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Preparing text for pencil and paper or computer-base QDA (qualitative data analysis) requires some thought and planning.  It is also possible to use audio files directly as sound or video (no transcription), or to transcribe audio or video using software products.  (It is not yet possible to have software make text transcripts of recordings - unless it is of only one speaker.  This means that human transcription is needed to generate text from audio or video for dyads or groups - the bulk of most research work - and it takes time or money.)

Some general notes about online qualitative data analysis, including transcription and data preparation, are offered by Ann Lewins and colleagues at the University of Surrey, as well as colleagues from the University of Huddersfield. This is a neat site detailing an approach one set of researchers have used and found helpful.

I would add that there are no "standard" forms of transcription - Jeffersonian is perhaps the closest but does not seem suitable and economical for all uses.

On a more abstract level Allen Renear of Brown University examines the theory and metatheory of text encoding.

There have been "threads" on this topic in that ATLAS.ti forum (and also a bit on video).


May I suggest:  Code all recordings with a name of letters and numbers so as to disguise the participant's names.  You may, however, want to state plainly at the top of the transcript who was the interviewer, transcriber, etc.  Adding the date is always good and helps make a list of what was done when.  Using codes may be required by some IRBs to protect privacy.  (I usually start my audio recordings by re-stating that the participants have understood and agreed to participate after reviewing the consent documents.  This puts the consent to participate on tape as well as on paper.  I do not have this transcribed.)

You should have a signed statement of confidentiality from all transcribers.  This signed document holds them to maintaining confidentiality of the information they transcribe.  This, too, is often IRB required.

Have the transcriptionist remove identifying names and replace all occurrences with a code, such as P1 for the primary participant and P2, etc.  The interviewers should be identified similarly as I1 and I2, etc.  A general key to the codes can be placed at the start of the interview transcript.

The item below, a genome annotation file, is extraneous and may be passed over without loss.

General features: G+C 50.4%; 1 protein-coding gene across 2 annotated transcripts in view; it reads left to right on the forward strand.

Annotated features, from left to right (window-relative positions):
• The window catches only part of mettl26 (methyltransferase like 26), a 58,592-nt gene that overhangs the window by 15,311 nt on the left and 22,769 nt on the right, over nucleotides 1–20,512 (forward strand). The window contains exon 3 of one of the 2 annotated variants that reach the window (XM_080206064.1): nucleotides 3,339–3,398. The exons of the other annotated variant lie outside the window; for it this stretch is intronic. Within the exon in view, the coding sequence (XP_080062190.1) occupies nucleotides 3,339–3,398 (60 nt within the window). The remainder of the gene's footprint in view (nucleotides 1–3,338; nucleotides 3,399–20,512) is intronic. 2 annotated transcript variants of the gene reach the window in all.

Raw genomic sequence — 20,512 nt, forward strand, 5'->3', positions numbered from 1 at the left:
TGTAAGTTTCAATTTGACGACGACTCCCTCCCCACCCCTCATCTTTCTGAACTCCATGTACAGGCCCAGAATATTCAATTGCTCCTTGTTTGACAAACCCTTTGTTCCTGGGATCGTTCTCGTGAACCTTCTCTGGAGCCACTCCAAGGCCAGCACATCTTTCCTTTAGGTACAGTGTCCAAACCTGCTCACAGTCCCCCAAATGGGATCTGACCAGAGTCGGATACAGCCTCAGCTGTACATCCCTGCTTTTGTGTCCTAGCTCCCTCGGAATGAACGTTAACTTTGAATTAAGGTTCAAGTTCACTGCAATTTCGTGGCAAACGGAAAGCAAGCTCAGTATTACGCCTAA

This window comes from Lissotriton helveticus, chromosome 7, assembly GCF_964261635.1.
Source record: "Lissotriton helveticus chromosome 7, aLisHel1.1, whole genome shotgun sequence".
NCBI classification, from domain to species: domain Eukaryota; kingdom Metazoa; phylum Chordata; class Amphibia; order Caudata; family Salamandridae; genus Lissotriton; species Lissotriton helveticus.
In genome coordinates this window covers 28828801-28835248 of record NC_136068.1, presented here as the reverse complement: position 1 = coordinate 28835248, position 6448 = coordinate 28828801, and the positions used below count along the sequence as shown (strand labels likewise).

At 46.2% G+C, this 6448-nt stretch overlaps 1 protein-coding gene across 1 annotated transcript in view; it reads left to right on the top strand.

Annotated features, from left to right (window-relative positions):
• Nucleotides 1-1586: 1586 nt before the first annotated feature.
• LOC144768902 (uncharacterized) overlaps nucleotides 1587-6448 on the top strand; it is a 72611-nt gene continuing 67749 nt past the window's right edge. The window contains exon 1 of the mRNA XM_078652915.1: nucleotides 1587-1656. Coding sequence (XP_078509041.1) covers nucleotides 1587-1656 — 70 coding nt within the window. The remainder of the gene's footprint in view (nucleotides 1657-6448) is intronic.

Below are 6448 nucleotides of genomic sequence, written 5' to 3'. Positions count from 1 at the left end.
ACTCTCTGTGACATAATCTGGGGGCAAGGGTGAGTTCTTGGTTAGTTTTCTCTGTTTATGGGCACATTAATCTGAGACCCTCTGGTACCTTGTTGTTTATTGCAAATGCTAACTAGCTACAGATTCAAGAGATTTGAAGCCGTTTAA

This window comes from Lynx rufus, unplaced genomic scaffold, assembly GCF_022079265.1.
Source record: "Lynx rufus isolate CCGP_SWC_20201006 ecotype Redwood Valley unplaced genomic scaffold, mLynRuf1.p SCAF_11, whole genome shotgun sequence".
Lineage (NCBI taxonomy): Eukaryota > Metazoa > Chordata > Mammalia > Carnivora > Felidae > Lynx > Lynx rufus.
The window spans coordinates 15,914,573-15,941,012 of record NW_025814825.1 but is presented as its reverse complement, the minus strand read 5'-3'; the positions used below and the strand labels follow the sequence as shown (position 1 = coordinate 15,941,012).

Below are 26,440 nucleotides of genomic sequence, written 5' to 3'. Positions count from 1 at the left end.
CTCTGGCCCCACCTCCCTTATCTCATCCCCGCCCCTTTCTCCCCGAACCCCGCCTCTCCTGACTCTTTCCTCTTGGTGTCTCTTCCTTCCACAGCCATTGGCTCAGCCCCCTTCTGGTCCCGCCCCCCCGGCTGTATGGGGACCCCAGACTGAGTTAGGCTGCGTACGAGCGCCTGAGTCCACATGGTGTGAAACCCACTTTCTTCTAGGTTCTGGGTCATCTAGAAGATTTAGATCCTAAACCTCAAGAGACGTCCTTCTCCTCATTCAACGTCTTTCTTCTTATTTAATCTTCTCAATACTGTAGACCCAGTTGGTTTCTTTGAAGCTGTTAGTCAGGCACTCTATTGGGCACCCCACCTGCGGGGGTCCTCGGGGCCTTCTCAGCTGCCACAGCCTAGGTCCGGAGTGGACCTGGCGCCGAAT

Leave a blank line between turns (he said, she said), but single space the text. This saves space and displays the turn taking.

Use large side margins.

Be sure to date the work!

If you use a list of questions, you may wish to embed them for searching later.  Often it is enough to make the question so long as the response follows directly.

These days it is fine to keep text as Word documents or WordPerfect documents.  However, ASCII text or RTF format may be required by certain computer programs (make sure you check this out early on).  Format conversion is easy - just "Save As" in the new format with the same name using your word processor.


First, the hardest step.  You need to find an able and reliable transcriptionist.  The best route is to ask colleagues and ask for references.   Costs and turn around times are next after quality and reliability.  I received an email from a transcriptionist who viewed this page stating: "Typically it takes 3-5 hours to transcribe 60 minutes... I charge $100 per 60 minutes of clear recording of one or two people with little or no accent (prices go up if there are more people, accents, or poor recording)."  This is about $25 an hour of work time - but $100 of recorded time.  I have also heard there is great variation in cost - which is usually higher in large urban areas and more varied elsewhere. 

INo transcriptionist is perfect.  (Do compare some of the earliest transcribed material you receive back against the tape to assess quality before too much time and money has been invested with a new transcriptionist.)  You do need to edit and proof their work.  This takes time and effort, but is worth the effort.  One learns through re-hearing - and by the random fragmenting of text that occurs in transcription.

Actual run times in minutes and seconds (from the tape start, such as 21:49) are better than the arbitrary numbers to locate sections of tape - if available on your transcriptionist's equipment. 

Backup electronic media, and always take the tabs off the back of cassettes to safeguard your work.  This stops machines from recording over your work by mistake.  Duplicating tapes reduces quality from the original and is probably overkill unless the content is extremely valuable.  (By contrast, with computer files, it is easy.)